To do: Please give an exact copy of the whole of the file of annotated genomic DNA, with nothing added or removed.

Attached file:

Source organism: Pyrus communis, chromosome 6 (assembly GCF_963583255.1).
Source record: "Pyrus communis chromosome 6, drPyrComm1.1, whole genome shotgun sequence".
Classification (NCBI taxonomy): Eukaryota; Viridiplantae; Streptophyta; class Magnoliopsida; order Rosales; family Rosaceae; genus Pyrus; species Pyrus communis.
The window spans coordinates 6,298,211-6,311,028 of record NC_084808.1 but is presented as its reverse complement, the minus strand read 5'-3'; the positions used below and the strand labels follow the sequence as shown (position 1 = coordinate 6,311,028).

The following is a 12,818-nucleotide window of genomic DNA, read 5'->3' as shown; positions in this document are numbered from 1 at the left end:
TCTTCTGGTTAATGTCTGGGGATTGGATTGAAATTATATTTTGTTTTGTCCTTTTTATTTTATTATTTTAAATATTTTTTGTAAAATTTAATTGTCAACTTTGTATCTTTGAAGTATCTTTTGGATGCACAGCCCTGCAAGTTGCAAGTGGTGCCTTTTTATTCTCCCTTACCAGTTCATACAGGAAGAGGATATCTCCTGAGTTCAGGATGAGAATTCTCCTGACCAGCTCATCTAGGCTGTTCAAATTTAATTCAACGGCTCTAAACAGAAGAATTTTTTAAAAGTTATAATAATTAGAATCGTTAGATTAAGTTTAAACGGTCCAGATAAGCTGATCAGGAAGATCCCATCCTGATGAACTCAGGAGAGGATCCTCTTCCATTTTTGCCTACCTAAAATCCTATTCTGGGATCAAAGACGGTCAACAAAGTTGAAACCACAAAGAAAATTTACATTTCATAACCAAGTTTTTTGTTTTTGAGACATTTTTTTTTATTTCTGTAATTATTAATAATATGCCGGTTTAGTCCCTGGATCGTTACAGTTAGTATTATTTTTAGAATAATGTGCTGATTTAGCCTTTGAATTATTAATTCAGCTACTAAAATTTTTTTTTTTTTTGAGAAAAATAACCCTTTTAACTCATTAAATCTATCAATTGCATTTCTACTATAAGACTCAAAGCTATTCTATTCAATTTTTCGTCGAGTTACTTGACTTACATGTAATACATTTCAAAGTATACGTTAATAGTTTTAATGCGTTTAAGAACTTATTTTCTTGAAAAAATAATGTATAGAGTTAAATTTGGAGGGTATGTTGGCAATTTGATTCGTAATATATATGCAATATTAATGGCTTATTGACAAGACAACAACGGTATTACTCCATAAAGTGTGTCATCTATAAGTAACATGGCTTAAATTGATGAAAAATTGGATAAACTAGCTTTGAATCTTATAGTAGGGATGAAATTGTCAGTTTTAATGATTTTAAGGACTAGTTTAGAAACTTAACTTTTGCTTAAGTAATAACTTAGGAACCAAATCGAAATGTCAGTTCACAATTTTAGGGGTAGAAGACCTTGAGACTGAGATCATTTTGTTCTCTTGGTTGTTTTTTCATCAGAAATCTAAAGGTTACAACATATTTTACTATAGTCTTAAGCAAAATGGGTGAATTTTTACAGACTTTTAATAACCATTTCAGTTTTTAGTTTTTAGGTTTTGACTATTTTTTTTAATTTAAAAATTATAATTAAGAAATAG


Source organism: Pyrus communis, chromosome 6 (assembly GCF_963583255.1).
Source record: "Pyrus communis chromosome 6, drPyrComm1.1, whole genome shotgun sequence".
Classification (NCBI taxonomy): Eukaryota; Viridiplantae; Streptophyta; class Magnoliopsida; order Rosales; family Rosaceae; genus Pyrus; species Pyrus communis.
The window spans coordinates 6,298,211-6,311,028 of record NC_084808.1 but is presented as its reverse complement, the minus strand read 5'-3'; the positions used below and the strand labels follow the sequence as shown (position 1 = coordinate 6,311,028).

The following is a 12,818-nucleotide window of genomic DNA, read 5'->3' as shown; positions in this document are numbered from 1 at the left end:
TCTTCTGGTTAATGTCTGGGGATTGGATTGAAATTATATTTTGTTTTGTCCTTTTTATTTTATTATTTTAAATATTTTTTGTAAAATTTAATTGTCAACTTTGTATCTTTGAAGTATCTTTTGGATGCACAGCCCTGCAAGTTGCAAGTGGTGCCTTTTTATTCTCCCTTACCAGTTCATACAGGAAGAGGATATCTCCTGAGTTCAGGATGAGAATTCTCCTGACCAGCTCATCTAGGCTGTTCAAATTTAATTCAACGGCTCTAAACAGAAGAATTTTTTAAAAGTTATAATAATTAGAATCGTTAGATTAAGTTTAAACGGTCCAGATAAGCTGATCAGGAAGATCCCATCCTGATGAACTCAGGAGAGGATCCTCTTCCATTTTTGCCTACCTAAAATCCTATTCTGGGATCAAAGACGGTCAACAAAGTTGAAACCACAAAGAAAATTTACATTTCATAACCAAGTTTTTTGTTTTTGAGACATTTTTTTTTATTTCTGTAATTATTAATAATATGCCGGTTTAGTCCCTGGATCGTTACAGTTAGTATTATTTTTAGAATAATGTGCTGATTTAGCCTTTGAATTATTAATTCAGCTACTAAAATTTTTTTTTTTTTTGAGAAAAATAACCCTTTTAACTCATTAAATCTATCAATTGCATTTCTACTATAAGACTCAAAGCTATTCTATTCAATTTTTCGTCGAGTTACTTGACTTACATGTAATACATTTCAAAGTATACGTTAATAGTTTTAATGCGTTTAAGAACTTATTTTCTTGAAAAAATAATGTATAGAGTTAAATTTGGAGGGTATGTTGGCAATTTGATTCGTAATATATATGCAATATTAATGGCTTATTGACAAGACAACAACGGTATTACTCCATAAAGTGTGTCATCTATAAGTAACATGGCTTAAATTGATGAAAAATTGGATAAACTAGCTTTGAATCTTATAGTAGGGATGAAATTGTCAGTTTTAATGATTTTAAGGACTAGTTTAGAAACTTAACTTTTGCTTAAGTAATAACTTAGGAACCAAATCGAAATGTCAGTTCACAATTTTAGGGGTAGAAGACCTTGAGACTGAGATCATTTTGTTCTCTTGGTTGTTTTTTCATCAGAAATCTAAAGGTTACAACATATTTTACTATAGTCTTAAGCAAAATGGGTGAATTTTTACAGACTTTTAATAACCATTTCAGTTTTTAGTTTTTAGGTTTTGACTATTTTTTTTAATTTAAAAATTATAATTAAGAAATAG